Markets spot a Blue Wave
Investors are betting the Democrats will sweep into power. The investment implications may be more positive than some fear.
If the U.S. election were held tomorrow, most polls and prediction models suggest a strong likelihood that Democratic candidate Joe Biden would defeat incumbent President Donald Trump. Following Trump’s COVID-19 diagnosis, Biden’s odds have risen further—FiveThirtyEight’s election simulation currently gives Biden an 83% chance of victory, and the RealClearPolitics’ National Poll Average shows Biden with a nine-point lead (both as of October 7). The polls can change quickly, though, and we don’t pretend to have an edge in predicting the actual outcome.
That said, investors are making their opinions known as markets increasingly reflect the likelihood that former Vice President Biden will win the election, and that a Democratic sweep of the House and Senate is not out of the question.
On this point, we do feel confident: If a Blue Wave does occur, portending changes to the status quo, we don’t think markets will be caught off guard. That’s important, because it means there could be less volatility after the result than if it were a surprise outcome.
How markets are reflecting the Democratic policy platform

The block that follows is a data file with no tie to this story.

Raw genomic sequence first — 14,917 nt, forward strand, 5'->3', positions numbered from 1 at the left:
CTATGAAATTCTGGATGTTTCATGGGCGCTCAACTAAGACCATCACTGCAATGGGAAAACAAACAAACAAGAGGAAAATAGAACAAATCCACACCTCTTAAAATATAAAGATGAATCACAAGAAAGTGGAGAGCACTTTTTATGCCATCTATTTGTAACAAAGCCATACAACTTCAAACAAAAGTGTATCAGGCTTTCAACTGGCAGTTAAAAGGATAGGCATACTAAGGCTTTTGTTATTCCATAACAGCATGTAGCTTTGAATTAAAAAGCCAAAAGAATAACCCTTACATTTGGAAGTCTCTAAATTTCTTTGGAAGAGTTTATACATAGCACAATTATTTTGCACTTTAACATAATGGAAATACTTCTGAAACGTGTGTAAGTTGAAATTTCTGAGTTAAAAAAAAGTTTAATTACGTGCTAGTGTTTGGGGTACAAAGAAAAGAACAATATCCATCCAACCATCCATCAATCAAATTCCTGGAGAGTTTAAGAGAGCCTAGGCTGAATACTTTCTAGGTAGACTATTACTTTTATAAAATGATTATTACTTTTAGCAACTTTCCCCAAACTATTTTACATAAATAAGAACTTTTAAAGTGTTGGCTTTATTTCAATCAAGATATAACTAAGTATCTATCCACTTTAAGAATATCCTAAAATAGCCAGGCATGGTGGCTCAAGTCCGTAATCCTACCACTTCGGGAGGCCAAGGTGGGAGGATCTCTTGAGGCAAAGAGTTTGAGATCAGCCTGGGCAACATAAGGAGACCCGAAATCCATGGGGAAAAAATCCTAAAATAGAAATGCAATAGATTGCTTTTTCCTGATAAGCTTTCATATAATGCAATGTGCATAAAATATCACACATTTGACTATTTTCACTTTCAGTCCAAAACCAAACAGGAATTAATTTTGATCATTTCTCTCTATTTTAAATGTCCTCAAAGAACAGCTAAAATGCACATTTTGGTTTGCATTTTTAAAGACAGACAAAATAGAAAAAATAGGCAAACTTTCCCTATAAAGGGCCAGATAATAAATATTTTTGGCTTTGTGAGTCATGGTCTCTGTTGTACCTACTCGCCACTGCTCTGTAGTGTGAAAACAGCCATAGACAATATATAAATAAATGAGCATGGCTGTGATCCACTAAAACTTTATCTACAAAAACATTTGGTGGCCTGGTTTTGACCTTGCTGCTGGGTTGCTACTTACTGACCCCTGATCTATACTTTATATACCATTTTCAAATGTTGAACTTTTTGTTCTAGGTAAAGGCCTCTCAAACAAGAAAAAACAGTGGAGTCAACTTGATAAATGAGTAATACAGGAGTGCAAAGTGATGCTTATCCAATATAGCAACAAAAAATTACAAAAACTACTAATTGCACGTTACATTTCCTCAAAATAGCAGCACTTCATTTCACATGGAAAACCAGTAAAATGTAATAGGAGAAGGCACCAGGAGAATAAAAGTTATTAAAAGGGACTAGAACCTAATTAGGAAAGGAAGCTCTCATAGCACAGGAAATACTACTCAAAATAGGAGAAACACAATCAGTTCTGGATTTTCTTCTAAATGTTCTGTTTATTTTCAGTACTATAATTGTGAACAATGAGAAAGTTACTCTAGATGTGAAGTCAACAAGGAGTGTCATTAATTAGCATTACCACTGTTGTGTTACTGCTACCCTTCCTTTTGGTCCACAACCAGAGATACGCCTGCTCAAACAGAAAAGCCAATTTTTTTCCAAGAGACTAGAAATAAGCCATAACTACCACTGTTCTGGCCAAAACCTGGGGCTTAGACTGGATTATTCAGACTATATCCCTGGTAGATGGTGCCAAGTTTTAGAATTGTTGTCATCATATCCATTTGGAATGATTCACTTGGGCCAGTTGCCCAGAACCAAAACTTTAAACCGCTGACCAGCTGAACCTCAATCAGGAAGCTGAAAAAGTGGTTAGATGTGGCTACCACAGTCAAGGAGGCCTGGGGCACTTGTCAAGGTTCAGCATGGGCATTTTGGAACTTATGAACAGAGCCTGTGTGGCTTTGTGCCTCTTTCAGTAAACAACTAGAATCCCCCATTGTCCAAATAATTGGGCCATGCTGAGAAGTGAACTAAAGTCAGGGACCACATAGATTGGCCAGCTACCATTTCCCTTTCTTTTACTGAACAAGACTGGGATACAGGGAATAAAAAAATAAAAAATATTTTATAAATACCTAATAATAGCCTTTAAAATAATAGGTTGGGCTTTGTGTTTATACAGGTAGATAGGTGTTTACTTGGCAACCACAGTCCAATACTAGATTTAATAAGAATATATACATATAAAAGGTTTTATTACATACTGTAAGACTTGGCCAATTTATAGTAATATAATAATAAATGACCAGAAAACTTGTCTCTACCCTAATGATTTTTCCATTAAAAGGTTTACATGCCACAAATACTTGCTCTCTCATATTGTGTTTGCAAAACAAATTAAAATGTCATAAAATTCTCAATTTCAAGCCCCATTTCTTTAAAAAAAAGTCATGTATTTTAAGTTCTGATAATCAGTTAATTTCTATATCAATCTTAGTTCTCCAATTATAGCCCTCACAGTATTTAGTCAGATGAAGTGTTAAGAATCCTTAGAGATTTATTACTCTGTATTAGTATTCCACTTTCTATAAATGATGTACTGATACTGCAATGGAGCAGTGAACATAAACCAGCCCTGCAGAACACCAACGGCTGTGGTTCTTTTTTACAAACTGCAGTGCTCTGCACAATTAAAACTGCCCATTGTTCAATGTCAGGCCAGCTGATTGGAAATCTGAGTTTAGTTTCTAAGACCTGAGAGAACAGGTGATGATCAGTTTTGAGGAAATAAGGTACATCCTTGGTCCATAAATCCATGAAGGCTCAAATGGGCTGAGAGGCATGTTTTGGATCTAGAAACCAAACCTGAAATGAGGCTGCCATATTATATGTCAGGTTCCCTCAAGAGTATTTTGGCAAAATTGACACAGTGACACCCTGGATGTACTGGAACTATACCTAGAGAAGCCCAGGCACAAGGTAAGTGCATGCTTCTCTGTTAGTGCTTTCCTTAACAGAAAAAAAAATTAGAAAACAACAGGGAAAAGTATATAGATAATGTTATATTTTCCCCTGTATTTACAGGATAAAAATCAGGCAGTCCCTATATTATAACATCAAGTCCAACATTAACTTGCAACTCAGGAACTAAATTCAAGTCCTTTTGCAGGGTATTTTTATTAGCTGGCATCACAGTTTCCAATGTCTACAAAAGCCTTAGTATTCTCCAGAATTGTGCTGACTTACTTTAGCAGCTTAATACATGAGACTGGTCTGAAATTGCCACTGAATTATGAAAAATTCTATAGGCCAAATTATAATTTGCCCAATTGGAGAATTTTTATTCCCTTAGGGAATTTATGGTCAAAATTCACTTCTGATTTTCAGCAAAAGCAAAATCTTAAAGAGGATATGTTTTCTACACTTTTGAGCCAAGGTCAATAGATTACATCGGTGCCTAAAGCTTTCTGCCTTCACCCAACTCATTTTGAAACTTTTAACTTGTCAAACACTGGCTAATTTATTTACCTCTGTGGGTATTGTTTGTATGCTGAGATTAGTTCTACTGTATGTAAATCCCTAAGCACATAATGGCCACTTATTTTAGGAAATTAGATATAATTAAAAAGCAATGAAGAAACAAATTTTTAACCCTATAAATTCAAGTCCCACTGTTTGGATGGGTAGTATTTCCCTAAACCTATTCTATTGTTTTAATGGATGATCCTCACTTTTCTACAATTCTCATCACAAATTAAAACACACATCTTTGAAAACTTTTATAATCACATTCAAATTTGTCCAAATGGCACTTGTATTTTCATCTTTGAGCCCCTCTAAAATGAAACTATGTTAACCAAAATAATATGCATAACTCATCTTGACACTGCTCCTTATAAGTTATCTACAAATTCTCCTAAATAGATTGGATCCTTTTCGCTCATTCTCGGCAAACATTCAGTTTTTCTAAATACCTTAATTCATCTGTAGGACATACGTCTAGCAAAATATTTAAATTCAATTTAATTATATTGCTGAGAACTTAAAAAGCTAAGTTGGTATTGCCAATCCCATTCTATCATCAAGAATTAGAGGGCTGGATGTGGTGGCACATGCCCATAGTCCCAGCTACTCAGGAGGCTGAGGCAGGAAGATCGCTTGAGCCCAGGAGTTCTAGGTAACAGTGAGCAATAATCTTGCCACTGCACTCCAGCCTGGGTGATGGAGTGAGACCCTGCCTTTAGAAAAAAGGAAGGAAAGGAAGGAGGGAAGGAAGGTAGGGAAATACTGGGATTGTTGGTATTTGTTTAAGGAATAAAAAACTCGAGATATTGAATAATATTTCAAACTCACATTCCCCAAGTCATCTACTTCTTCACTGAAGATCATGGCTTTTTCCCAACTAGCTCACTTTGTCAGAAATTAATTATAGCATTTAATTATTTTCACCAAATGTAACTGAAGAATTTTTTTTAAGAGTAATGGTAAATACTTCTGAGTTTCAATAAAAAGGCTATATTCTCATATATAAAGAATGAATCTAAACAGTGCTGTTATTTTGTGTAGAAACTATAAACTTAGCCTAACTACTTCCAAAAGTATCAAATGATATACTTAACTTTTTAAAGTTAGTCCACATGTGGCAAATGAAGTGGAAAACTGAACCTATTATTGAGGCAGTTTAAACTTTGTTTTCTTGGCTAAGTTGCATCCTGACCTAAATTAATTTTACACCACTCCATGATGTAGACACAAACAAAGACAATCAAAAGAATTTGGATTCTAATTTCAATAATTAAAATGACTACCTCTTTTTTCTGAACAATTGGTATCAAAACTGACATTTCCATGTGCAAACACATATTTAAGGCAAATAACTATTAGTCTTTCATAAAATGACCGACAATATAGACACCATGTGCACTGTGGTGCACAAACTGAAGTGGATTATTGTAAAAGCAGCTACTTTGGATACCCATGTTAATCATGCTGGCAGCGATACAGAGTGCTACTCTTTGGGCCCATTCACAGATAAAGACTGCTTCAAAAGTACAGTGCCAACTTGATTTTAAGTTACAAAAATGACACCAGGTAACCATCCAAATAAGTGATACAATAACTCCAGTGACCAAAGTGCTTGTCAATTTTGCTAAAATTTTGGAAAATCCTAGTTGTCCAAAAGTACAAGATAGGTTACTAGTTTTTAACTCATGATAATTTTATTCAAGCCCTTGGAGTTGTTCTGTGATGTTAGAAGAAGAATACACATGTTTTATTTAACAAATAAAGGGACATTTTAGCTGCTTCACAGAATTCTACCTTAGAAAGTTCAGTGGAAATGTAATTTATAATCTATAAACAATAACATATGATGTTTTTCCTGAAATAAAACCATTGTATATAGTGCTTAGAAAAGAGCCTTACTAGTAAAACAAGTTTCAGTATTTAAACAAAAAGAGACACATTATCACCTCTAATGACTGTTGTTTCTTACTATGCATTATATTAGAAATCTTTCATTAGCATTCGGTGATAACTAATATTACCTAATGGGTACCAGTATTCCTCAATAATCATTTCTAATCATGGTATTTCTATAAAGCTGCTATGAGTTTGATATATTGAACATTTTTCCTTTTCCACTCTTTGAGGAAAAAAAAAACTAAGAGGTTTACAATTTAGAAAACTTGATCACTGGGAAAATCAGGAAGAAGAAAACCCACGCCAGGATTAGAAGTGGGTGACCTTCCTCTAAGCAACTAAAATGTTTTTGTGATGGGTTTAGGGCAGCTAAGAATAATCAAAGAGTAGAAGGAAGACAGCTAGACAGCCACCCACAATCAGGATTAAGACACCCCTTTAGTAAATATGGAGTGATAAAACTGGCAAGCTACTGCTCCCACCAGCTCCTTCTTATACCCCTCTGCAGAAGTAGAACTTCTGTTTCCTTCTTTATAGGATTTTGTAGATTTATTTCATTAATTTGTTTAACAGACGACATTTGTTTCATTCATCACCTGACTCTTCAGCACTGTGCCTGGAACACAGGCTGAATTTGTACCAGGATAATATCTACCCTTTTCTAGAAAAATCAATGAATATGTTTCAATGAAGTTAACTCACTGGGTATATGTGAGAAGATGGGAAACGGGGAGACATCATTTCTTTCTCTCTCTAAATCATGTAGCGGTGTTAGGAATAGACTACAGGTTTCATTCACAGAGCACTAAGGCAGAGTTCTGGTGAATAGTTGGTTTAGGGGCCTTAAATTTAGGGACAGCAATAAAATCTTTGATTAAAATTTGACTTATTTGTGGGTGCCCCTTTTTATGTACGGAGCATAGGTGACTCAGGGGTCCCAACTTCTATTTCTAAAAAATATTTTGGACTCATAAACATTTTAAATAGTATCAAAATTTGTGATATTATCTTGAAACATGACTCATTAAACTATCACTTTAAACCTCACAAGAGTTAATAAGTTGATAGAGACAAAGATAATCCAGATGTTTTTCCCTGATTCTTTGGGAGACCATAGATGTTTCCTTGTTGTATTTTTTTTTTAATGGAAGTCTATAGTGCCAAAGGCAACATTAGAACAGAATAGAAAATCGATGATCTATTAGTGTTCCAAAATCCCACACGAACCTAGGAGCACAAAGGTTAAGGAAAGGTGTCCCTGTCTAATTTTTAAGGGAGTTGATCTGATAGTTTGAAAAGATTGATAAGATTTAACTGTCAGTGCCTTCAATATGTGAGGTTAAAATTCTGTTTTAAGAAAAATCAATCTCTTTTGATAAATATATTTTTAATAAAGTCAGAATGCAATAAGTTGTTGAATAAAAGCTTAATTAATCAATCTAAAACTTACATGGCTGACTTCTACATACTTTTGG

How is the market pricing in the potential for a Blue Wave? Since March, a basket of stocks identified as beneficiaries of Democratic policy has been outperforming the S&P 500 and tracking moves in the prediction market odds of a Biden victory.
Certain industries tied to Democratic agenda items have outperformed the market
We can also look more closely at the market impact of aspects of the Democratic platform (as we laid out in August in Top Market Takeaways). For example, the market seems aware of the potential hit to S&P 500 earnings from Biden’s tax proposal. The biggest beneficiaries of the 2017 Tax Cuts and Jobs Act have underperformed the broad index this year.
Beneficiaries of Trump's 2017 tax cuts continue to underperform as Biden leads in the polls
Biden’s platform also proposes trillions of dollars in investment over 10 years to modernize and improve U.S. transportation infrastructure, energy and water systems, and digital networks. Increased infrastructure spending, which has bipartisan support in the U.S., is now also a priority for the world’s major economies—particularly in a world of ultra-low borrowing costs. Since the end of May, when China and the European Commission announced more infrastructure investment and Biden took the lead in prediction markets, a basket of infrastructure stocks has meaningfully outperformed the market.